One Mohawk elder is questioning the validity of bring marijuana to his people.

The Kahnawake Mohawk Territory in Quebec is set to present a law that would regulate the sale of recreational cannabis on the reserve. However, some Mohawk traditionalists see the move as antithetical to their belief systems. Kenneth Deer, a Mohawk elder and member of the the Iroquois Longhouse, an Indigenous political system that predates European settlements, says recreational marijuana doesn't align with the Mohawk spiritual system.

"It is not in our culture, it is not in our traditions to use something like [cannabis]," Deer told the Montreal Gazette. "We call those substances mind-changers. We're fine with the use of cannabis for medicinal purposes, but not recreational."

The issue of bringing legal cannabis to Kahnawake was brought to the community in a referendum last month and passed. Still, Deer wonders if the results are truly representational as less than ten percent—425 people—of the voting population turned up to the polls.

"Can you really say that's the will of the people?" Deer said. "When you consider there were probably 5,000 people of voting age and you consider the vote was hardly unanimous, it makes you wonder."

However, the band council is standing against Deer and the traditionalists. They're arguing that the Canadian federal legalization of recreational cannabis means they have to move. If they don't, they're leaving their community open to continued criminal enterprises.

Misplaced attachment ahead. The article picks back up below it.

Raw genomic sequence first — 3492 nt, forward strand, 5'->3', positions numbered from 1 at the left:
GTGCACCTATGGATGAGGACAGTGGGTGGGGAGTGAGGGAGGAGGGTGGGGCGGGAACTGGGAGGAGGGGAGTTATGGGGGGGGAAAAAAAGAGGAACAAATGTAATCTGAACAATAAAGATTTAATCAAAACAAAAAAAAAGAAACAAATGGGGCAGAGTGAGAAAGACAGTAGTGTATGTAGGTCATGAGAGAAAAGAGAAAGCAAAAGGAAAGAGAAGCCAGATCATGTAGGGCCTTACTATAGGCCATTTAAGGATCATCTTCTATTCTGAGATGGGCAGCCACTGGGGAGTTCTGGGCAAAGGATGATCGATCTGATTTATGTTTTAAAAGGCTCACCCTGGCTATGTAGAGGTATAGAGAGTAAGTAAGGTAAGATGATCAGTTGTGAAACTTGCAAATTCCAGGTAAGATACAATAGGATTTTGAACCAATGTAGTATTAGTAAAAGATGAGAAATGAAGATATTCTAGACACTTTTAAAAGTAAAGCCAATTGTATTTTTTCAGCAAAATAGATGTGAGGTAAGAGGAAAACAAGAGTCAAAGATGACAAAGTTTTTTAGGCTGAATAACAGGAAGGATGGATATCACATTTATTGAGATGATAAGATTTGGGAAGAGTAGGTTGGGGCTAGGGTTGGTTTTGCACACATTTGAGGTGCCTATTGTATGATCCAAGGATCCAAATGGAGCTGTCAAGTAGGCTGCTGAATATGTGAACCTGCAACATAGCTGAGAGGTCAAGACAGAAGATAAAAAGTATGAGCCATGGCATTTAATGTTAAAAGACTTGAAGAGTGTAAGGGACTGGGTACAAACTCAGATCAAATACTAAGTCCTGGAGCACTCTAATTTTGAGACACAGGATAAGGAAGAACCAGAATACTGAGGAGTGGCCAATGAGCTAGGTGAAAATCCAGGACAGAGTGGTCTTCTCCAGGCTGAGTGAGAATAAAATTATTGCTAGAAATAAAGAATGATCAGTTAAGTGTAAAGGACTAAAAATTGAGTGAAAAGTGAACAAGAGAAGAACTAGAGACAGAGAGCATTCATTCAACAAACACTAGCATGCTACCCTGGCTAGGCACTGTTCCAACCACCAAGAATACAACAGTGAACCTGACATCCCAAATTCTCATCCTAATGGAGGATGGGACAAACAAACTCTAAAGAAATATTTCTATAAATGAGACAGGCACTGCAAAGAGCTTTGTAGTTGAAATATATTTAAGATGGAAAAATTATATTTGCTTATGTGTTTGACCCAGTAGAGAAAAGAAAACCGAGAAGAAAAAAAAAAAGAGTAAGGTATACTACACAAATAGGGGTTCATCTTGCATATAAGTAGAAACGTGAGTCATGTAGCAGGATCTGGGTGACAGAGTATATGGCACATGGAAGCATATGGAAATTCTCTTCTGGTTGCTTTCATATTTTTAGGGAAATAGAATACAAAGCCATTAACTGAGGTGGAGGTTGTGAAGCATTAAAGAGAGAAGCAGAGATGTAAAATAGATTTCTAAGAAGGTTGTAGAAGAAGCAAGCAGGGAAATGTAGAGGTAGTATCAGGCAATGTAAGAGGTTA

"If we're going to move forward with legalization, we're going to get it right," said Joe Delaronde, a spokesperson for the band council. "We want to understand what the will of the community is here and if it's right for us."

Of course there's more at play here than Mohawk traditions and desires of the population. The reserve is in talks to partner up with one of Canada's largest cannabis producers, Canopy Growth, to bring a greenhouse and packaging plant to Kahnawake. This potential business venture could bring 50 local jobs and revenue sharing with the community.

As cannabis legalization has come to Canada, Indigenous communities across the country have taken varied stances. While there is no real consensus from Indigenous communities on how to deal with legal cannabis, in each case Canda's first people want to be able to decide what is best for their communities themselves.